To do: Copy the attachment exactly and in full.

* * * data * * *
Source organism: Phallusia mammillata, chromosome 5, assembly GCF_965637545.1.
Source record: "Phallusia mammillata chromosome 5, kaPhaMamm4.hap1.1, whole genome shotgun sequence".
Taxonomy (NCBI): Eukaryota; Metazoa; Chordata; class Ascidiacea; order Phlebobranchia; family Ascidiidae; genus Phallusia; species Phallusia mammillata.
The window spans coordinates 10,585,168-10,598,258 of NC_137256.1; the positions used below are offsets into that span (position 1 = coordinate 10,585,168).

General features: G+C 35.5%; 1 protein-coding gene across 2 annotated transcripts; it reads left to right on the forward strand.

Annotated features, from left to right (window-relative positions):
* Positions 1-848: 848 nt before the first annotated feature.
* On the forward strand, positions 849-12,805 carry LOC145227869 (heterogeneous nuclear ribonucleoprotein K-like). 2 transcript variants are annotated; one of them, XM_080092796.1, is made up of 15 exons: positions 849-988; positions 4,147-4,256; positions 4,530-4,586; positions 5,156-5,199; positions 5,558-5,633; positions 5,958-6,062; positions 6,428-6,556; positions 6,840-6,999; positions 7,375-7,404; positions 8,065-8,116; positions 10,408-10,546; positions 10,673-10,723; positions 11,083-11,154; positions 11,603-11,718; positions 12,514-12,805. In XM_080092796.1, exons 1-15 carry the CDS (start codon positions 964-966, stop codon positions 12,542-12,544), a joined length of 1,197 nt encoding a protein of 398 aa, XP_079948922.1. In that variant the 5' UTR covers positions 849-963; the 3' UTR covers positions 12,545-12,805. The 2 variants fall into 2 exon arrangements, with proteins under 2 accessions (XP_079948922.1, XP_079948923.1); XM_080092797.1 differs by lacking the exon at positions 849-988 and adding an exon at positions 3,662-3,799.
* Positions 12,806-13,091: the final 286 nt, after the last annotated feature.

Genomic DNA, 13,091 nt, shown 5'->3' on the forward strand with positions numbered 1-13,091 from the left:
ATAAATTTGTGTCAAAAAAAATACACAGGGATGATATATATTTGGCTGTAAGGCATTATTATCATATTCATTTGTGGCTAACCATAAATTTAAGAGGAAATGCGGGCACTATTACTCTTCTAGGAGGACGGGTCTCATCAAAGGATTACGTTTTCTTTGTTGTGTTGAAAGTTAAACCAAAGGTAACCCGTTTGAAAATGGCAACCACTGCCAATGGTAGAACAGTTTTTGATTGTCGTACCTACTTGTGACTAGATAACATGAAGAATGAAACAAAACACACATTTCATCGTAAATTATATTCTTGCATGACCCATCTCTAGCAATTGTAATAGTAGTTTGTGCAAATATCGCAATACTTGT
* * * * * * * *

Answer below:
Source organism: Phallusia mammillata, chromosome 5, assembly GCF_965637545.1.
Source record: "Phallusia mammillata chromosome 5, kaPhaMamm4.hap1.1, whole genome shotgun sequence".
Taxonomy (NCBI): Eukaryota; Metazoa; Chordata; class Ascidiacea; order Phlebobranchia; family Ascidiidae; genus Phallusia; species Phallusia mammillata.
The window spans coordinates 10,585,168-10,598,258 of NC_137256.1; the positions used below are offsets into that span (position 1 = coordinate 10,585,168).

General features: G+C 35.5%; 1 protein-coding gene across 2 annotated transcripts; it reads left to right on the forward strand.

Annotated features, from left to right (window-relative positions):
* Positions 1-848: 848 nt before the first annotated feature.
* On the forward strand, positions 849-12,805 carry LOC145227869 (heterogeneous nuclear ribonucleoprotein K-like). 2 transcript variants are annotated; one of them, XM_080092796.1, is made up of 15 exons: positions 849-988; positions 4,147-4,256; positions 4,530-4,586; positions 5,156-5,199; positions 5,558-5,633; positions 5,958-6,062; positions 6,428-6,556; positions 6,840-6,999; positions 7,375-7,404; positions 8,065-8,116; positions 10,408-10,546; positions 10,673-10,723; positions 11,083-11,154; positions 11,603-11,718; positions 12,514-12,805. In XM_080092796.1, exons 1-15 carry the CDS (start codon positions 964-966, stop codon positions 12,542-12,544), a joined length of 1,197 nt encoding a protein of 398 aa, XP_079948922.1. In that variant the 5' UTR covers positions 849-963; the 3' UTR covers positions 12,545-12,805. The 2 variants fall into 2 exon arrangements, with proteins under 2 accessions (XP_079948922.1, XP_079948923.1); XM_080092797.1 differs by lacking the exon at positions 849-988 and adding an exon at positions 3,662-3,799.
* Positions 12,806-13,091: the final 286 nt, after the last annotated feature.

Genomic DNA, 13,091 nt, shown 5'->3' on the forward strand with positions numbered 1-13,091 from the left:
ATAAATTTGTGTCAAAAAAAATACACAGGGATGATATATATTTGGCTGTAAGGCATTATTATCATATTCATTTGTGGCTAACCATAAATTTAAGAGGAAATGCGGGCACTATTACTCTTCTAGGAGGACGGGTCTCATCAAAGGATTACGTTTTCTTTGTTGTGTTGAAAGTTAAACCAAAGGTAACCCGTTTGAAAATGGCAACCACTGCCAATGGTAGAACAGTTTTTGATTGTCGTACCTACTTGTGACTAGATAACATGAAGAATGAAACAAAACACACATTTCATCGTAAATTATATTCTTGCATGACCCATCTCTAGCAATTGTAATAGTAGTTTGTGCAAATATCGCAATACTTGT